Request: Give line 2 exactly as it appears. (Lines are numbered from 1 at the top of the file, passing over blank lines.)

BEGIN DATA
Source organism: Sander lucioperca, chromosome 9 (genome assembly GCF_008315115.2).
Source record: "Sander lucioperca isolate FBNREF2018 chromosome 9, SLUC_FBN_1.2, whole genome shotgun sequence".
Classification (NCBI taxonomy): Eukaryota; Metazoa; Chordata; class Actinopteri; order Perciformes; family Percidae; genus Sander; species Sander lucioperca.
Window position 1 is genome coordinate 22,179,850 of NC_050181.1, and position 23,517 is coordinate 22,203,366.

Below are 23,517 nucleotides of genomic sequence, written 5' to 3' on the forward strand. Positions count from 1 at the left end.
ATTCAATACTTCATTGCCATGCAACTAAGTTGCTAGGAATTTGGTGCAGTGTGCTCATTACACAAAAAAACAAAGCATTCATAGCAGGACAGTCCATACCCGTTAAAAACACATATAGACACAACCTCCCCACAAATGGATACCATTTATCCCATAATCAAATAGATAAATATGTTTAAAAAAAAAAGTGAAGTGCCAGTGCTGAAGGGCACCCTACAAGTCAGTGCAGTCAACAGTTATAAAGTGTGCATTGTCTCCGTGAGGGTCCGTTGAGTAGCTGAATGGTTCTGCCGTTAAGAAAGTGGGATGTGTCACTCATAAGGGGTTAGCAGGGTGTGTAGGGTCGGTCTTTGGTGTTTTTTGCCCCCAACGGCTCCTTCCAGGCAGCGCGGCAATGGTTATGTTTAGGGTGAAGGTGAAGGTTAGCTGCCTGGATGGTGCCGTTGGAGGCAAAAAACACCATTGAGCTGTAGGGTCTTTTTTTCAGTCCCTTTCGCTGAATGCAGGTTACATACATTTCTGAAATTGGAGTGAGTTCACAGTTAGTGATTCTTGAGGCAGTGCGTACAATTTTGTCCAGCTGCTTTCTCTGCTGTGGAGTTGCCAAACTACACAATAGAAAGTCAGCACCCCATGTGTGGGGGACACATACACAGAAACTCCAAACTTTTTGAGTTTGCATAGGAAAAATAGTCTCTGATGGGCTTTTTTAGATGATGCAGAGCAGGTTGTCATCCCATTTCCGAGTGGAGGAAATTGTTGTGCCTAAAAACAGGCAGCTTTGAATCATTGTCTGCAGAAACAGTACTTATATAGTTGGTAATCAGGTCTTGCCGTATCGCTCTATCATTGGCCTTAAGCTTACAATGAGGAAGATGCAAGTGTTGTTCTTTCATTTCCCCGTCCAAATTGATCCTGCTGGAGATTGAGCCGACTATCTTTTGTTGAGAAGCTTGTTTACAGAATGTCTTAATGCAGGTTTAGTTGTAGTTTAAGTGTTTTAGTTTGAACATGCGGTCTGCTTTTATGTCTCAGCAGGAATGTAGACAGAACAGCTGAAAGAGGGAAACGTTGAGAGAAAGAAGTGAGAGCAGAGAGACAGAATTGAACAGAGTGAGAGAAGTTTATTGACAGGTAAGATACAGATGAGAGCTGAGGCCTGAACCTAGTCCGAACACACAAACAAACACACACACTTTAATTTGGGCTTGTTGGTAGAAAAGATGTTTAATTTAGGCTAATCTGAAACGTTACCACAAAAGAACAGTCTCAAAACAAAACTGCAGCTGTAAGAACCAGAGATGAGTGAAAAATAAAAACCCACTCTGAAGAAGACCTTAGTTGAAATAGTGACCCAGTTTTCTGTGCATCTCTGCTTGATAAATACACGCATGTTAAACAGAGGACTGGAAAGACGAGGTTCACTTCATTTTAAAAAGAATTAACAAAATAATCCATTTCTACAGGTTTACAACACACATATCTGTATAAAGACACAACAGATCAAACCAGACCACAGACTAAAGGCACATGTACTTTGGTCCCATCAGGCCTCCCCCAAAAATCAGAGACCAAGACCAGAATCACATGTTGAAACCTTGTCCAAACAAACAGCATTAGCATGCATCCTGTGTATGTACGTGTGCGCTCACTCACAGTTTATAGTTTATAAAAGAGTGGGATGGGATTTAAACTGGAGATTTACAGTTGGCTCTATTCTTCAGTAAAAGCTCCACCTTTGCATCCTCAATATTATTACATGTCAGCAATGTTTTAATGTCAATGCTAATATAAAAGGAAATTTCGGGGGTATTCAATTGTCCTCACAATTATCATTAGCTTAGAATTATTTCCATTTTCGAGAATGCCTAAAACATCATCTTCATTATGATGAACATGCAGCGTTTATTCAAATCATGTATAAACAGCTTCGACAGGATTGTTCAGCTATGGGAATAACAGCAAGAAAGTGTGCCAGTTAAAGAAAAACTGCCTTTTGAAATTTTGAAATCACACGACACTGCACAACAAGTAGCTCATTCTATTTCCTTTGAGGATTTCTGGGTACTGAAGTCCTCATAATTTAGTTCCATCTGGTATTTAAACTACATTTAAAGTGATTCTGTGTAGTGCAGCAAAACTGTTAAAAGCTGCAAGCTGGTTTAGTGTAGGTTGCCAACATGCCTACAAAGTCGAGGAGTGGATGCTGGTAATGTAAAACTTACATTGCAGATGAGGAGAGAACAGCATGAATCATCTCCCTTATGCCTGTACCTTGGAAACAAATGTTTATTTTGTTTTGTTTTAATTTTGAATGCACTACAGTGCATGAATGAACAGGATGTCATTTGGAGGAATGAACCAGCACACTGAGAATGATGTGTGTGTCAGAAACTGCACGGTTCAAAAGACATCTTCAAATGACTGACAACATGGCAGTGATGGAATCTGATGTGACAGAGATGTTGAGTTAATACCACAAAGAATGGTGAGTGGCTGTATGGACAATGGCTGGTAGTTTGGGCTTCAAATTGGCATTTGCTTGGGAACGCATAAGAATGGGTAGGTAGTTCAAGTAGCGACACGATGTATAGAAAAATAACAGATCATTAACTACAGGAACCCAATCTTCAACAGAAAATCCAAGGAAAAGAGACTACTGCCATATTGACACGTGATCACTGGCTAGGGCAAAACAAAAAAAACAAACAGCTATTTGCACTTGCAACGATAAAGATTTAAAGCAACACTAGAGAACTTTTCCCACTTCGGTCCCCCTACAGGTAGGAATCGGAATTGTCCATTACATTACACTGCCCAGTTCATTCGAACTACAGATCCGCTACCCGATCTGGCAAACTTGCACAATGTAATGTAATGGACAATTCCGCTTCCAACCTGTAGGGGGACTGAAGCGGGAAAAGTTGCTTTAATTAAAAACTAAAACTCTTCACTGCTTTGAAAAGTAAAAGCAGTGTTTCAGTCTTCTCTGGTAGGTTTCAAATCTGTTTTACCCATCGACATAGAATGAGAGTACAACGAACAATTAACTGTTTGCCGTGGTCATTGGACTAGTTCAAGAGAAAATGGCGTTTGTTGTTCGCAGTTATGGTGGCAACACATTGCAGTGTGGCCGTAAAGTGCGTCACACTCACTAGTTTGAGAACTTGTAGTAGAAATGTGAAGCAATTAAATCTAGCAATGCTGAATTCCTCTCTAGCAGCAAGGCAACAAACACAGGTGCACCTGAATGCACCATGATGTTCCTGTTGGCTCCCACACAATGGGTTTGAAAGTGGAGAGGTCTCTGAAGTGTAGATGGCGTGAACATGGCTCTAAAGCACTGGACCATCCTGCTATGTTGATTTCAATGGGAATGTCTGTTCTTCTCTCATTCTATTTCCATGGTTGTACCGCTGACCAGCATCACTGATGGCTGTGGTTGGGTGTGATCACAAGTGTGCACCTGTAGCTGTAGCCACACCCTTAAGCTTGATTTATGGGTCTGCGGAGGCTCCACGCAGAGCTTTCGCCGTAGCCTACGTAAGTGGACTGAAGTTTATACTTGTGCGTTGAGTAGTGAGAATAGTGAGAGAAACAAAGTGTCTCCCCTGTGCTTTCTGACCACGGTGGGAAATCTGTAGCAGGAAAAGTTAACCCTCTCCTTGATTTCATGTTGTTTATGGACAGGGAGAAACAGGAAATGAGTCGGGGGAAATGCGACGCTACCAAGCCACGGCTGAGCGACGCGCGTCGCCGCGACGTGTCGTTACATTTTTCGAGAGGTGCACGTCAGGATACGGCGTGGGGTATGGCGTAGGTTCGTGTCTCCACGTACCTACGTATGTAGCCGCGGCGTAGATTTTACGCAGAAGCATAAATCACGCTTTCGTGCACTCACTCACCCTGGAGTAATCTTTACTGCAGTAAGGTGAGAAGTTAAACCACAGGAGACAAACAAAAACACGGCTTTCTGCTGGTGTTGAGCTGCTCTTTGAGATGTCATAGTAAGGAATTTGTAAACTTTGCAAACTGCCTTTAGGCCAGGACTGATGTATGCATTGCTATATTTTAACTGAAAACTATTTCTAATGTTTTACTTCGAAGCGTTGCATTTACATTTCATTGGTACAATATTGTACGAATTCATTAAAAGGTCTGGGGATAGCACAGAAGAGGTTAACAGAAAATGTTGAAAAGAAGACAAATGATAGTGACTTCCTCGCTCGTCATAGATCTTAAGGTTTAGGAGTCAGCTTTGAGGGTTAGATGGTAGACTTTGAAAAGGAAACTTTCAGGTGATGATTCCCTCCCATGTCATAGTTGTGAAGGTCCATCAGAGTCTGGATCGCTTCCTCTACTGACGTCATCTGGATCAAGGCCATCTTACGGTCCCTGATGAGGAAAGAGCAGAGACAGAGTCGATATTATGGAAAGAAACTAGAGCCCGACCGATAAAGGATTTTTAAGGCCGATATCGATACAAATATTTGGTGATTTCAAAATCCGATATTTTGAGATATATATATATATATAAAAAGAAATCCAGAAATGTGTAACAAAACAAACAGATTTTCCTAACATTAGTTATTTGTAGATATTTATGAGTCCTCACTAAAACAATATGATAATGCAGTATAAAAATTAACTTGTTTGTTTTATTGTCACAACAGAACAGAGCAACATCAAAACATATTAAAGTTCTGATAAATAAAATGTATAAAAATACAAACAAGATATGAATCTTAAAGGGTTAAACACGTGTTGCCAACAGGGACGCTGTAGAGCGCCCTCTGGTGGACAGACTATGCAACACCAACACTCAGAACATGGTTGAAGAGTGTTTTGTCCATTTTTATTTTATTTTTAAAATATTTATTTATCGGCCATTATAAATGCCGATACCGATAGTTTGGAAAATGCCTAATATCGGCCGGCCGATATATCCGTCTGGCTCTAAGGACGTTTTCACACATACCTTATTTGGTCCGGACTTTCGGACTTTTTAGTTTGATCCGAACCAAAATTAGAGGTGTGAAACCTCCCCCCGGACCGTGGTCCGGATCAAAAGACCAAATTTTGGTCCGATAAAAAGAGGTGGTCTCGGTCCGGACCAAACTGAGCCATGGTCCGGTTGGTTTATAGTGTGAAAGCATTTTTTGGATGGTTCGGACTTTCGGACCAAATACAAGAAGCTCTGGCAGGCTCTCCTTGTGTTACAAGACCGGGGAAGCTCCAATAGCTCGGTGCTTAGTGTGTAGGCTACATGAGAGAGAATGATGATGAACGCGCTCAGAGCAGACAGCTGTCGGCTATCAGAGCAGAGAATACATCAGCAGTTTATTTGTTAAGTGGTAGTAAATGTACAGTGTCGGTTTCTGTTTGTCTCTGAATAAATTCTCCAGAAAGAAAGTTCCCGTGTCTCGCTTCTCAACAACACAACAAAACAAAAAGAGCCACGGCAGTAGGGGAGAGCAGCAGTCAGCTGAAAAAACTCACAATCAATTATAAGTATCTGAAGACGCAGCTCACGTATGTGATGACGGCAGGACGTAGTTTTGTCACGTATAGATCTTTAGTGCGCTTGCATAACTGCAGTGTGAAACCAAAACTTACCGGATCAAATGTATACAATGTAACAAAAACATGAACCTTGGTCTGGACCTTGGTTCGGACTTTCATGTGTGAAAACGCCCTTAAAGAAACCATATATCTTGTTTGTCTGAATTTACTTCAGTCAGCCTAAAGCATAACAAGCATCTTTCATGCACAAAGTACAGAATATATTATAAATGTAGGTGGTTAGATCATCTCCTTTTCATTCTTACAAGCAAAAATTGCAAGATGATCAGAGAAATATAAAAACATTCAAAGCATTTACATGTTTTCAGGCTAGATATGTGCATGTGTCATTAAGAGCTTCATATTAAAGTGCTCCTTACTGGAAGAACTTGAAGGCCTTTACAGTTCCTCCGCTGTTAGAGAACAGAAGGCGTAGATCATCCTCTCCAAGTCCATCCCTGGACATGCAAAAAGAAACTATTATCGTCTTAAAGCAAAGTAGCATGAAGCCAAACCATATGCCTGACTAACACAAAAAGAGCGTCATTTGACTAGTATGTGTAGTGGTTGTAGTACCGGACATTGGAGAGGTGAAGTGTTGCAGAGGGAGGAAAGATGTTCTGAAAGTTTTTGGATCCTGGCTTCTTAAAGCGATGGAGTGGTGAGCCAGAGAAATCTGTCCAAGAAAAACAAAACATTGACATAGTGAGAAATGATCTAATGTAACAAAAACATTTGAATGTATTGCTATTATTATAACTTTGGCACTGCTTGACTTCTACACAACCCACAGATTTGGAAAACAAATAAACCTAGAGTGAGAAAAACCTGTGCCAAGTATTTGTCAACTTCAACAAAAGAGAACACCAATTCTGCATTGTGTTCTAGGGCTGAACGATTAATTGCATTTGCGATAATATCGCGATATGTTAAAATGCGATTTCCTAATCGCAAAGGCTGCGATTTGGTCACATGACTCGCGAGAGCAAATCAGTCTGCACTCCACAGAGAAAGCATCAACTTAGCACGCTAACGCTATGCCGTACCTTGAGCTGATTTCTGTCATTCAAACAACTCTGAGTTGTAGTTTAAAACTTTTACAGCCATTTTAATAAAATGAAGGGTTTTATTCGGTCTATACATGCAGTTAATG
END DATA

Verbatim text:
Source record: "Sander lucioperca isolate FBNREF2018 chromosome 9, SLUC_FBN_1.2, whole genome shotgun sequence".